How to Stop Automatic Negative Thoughts

In my last post, How to Identify Automatic Negative Thoughts, we focused on noticing and identifying which negative thoughts you struggle with the most often. Were you able to see them in your own life? Sometimes they can be so little we don’t see them until they bite!


One of my life scriptures is:

2 Corinthians 10:5: “Take every thought captive, to the obedience of Christ.”


One night my thought life was so crazy, I fell asleep saying that scripture over and over and over until I fell asleep. I realized that I can’t change what I won’t acknowledge. Recognizing these negative thoughts is the first step to changing them. But let’s take it a few steps further.


4 Steps to Stopping Automatic Negative Thoughts


    1. Self-check: Do I cycle and recycle the same negative thoughts?
    2. Stop the cycle: It’s you and only you who can make a decision to change. Our brains don’t have the ability to hold two thoughts at the same time, we have to choose one or the other. Why do we so often choose a thought that bites?
    3. Choose “Thought Stopping” Statements: 
      1. No way am I going to let this paralyze me!
      2. Why am I letting myself get worked up?
      3. What’s in the past is in the past, it’s over I can’t control it.
      4. The present is where I want to stay.
      5. I’m taking the rearview mirror off my life.
      6. Whatever I choose to focus on will expand.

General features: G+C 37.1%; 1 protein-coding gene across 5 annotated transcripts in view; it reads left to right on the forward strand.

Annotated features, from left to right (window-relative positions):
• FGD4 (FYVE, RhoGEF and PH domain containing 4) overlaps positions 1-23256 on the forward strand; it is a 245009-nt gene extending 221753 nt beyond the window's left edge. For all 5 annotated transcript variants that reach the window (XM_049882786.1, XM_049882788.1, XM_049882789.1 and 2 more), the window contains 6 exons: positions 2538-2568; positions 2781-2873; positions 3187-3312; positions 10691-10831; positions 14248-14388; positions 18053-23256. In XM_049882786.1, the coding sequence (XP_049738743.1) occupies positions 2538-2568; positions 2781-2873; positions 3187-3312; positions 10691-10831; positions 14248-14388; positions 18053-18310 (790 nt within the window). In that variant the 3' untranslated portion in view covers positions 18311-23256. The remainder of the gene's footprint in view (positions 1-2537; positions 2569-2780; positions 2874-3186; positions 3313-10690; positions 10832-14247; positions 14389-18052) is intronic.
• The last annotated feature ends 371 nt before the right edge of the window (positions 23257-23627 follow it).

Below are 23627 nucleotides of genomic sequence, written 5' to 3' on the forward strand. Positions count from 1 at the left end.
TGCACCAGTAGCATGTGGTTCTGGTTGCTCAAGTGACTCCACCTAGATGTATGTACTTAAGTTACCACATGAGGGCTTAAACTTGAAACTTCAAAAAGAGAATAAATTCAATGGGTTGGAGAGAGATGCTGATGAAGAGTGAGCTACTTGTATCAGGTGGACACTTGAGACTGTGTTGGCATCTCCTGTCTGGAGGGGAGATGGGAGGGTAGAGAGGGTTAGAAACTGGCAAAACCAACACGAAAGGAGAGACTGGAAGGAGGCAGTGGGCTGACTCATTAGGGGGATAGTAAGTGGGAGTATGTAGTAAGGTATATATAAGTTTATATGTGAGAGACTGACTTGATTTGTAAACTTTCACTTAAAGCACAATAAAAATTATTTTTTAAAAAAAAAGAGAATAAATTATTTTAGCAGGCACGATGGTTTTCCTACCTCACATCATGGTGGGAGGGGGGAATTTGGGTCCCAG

7. If I focus on anxiety and the pain it causes, it will get bigger.
      8. I’m going to practice my new way of thinking.
      9. I’m going to focus on healing thoughts.
    4. Use scripture to fight negative thoughts: When you’re in the middle of an ANT hill (automatic negative thoughts), the battle is on. You can call out the name of Jesus and His name alone has power over those thoughts. There is power in God’s word and power in the name of Jesus. Remember, the power that raised Christ from the dead is alive in you and me (Ephesians 1:19-20).
blue image quote of Ephesians 1:19-20

Changing how we think isn’t something that happens overnight, it’s a process. I tell my clients that at first, it’s tough because you’re fighting against a lifetime of “stinking thinking.” It takes time for thoughts to start to shift. We can choose to persevere and practice new thinking strategies until it reaches to the core of our souls.

My prayer for you: May you embrace the change that allows you to be free in Christ!